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The SECURE Act has wide-reaching impact

The “Setting Every Community Up for Retirement Security Act”, or SECURE Act, was signed into law on December 20th, after passing with bipartisan support (97% of the house, and 71% of the senate).  Whether you are an employee with a 401(k) or a small business owner providing retirement benefit to employees, the SECURE Act will likely have an impact on your retirement planning and options.  Below are just some of the highlights.

Required Minimum Distributions (RMDs) Age

We regularly encounter questions about the current age of 70½ for required minimum distributions (RMDs).  The age, which may see somewhat arbitrary, and can be confusing to calculate when planning several retirement related decisions.  The SECURE Act changes the RMD age to 72 which pushes the timeline further back and makes things a bit easier when it comes to calculating key retirement events.

No More “Stretch IRA” Benefits

Stretch IRAs are normal IRA accounts that employ a strategy that allowed investors to pass the IRA down to future (non-spouse) generations and affording those beneficiaries with a means of deferring taxes and achieving tax-free growth. They are called “stretch” IRAs because they could allow a young person inheriting the IRA to “stretch” out distributions over several decades. 

With the SECURE Act those options and strategies are no longer available. Under the new law non-spouse beneficiaries must disbursements within 10 years (from the original account holder’s date of death) instead of allowing the beneficiary to take disbursements over their entire lifetime.

New Options for Business Owners and Their Employees

According to Callan Institute’s report on 2019 defined contribution trends, less than 10% of employer retirement benefit plans offer any sort of annuities or lifetime income options. Based on reporting from the Center for Retirement Research at Boston College, annuities typically have more complicated legal requirements and higher fee structures which makes them riskier for small business owners. 

With the Secure Act now passed and signed into law, offering annuities may be of benefit to employees who prefer them, while reducing the overall risk of business owners being sued if the annuity should fail for some reason.  Strong Valley can provide more information on why your business may (or may not) want to include annuities as part of the income solutions offered to your employees.  Strong Valley can also provide information that may be helpful to employees in understanding whether annuities make sense for their retirement at all.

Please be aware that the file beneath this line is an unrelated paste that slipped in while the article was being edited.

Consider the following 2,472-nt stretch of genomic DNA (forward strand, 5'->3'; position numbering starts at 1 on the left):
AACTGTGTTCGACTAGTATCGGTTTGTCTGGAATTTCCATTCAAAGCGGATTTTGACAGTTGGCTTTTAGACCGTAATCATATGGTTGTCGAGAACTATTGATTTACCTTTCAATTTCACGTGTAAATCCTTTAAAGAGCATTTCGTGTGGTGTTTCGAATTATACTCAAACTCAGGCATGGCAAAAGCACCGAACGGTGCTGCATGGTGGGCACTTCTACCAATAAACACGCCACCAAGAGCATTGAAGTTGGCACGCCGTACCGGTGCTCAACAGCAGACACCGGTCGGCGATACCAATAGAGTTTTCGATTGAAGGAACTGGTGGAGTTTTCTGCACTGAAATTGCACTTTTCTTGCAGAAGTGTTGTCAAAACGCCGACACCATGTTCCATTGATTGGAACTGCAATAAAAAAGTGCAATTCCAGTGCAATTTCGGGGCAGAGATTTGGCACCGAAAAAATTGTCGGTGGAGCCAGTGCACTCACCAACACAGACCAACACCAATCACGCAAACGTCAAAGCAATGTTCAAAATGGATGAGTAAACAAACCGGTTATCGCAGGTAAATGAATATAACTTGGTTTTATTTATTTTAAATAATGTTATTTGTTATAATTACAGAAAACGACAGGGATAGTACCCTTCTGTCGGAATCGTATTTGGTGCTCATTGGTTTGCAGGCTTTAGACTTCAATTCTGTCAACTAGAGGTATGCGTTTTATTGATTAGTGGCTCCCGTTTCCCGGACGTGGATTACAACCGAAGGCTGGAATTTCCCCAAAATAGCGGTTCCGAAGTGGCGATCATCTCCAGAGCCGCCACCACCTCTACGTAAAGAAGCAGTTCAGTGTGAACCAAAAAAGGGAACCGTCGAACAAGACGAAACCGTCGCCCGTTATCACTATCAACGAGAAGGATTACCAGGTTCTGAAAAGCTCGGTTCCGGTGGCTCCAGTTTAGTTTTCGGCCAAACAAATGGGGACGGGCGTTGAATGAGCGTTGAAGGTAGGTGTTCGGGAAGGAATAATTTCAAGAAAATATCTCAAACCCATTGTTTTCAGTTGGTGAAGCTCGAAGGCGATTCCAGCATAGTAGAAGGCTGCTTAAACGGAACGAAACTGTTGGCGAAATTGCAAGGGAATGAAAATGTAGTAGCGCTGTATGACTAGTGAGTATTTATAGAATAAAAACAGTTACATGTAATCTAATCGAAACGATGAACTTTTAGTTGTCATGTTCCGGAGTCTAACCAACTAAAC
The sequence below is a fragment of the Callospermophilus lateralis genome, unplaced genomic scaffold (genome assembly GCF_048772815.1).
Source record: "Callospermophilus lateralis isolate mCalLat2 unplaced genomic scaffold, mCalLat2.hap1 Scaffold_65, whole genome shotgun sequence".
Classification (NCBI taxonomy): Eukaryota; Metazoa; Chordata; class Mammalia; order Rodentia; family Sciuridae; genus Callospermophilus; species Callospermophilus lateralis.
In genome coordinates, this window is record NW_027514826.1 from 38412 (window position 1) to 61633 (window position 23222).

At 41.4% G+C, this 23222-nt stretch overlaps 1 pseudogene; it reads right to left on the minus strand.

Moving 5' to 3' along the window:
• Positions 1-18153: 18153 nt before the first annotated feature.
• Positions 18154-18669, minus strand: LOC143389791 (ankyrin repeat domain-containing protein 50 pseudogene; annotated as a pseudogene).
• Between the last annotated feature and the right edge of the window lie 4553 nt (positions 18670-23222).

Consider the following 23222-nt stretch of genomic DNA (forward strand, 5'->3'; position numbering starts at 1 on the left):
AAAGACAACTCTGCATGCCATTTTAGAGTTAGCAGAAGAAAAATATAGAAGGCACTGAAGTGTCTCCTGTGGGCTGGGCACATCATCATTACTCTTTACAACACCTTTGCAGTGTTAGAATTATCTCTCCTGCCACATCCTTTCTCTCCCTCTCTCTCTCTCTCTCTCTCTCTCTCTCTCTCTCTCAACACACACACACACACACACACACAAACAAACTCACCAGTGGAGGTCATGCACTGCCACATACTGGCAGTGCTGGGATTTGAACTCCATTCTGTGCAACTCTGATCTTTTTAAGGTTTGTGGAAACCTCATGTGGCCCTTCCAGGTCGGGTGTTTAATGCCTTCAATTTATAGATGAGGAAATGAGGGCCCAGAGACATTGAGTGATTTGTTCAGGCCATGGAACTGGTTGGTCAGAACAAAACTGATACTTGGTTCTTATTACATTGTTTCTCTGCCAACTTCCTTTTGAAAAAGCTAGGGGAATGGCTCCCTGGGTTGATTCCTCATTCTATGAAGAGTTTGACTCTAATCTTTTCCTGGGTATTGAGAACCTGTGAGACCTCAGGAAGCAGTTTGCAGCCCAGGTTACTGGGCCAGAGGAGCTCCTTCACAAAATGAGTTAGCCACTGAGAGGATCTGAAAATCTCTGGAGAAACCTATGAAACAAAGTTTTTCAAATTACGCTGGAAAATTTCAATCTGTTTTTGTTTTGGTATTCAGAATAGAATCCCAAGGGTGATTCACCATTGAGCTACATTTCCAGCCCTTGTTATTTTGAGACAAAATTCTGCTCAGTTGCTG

Multiple Employer Plans

Another aspect of the SECURE Act are new tax credits and potential cost savings for small businesses by allowing business owners to pool together to offer employees a retirement plan. These are called Multiple Employer Plans (MEPs) and they can reduce the administrative burden and costs associated with operating the retirement plans. Strong Valley works closely with business owners and has experience working with and managing small business retirement plans and can provide more information to business owners who want to strengthen their business and retirement options by extending retirement benefits to their employees.

Part-time Employee Access to Benefits

One of the other new changes to come from the Secure Act is providing access to retirement benefits for long-term part-time employees (those who work over 1000 hours per year, or for more than 500 hours over the past three years). 

Of course, there are many more details of the SECURE Act, and there are many reasons for small business owners to offer retirement benefits to their employees.  Strong Valley has experience in providing guidance and plan support for small business owners. With the passage of the SECURE Act, it may be a good time for our business clients schedule a meeting to review new options available.

Summary

There are some advantages and disadvantages to the SECURE Act.  On the upside there are many advantages for small businesses owners who want to begin offering retirement benefits, and more options for those already offering retirement plans to their employees.

For individual and private investors, the most important thing to know is that the biggest tax implication is not for the original account holder, but for those who will be inheriting the IRA account in the future.  For those who have been planning to use the Stretch IRA provisions, be sure to work with your advisor in making the necessary shifts in strategy for your specific situation.

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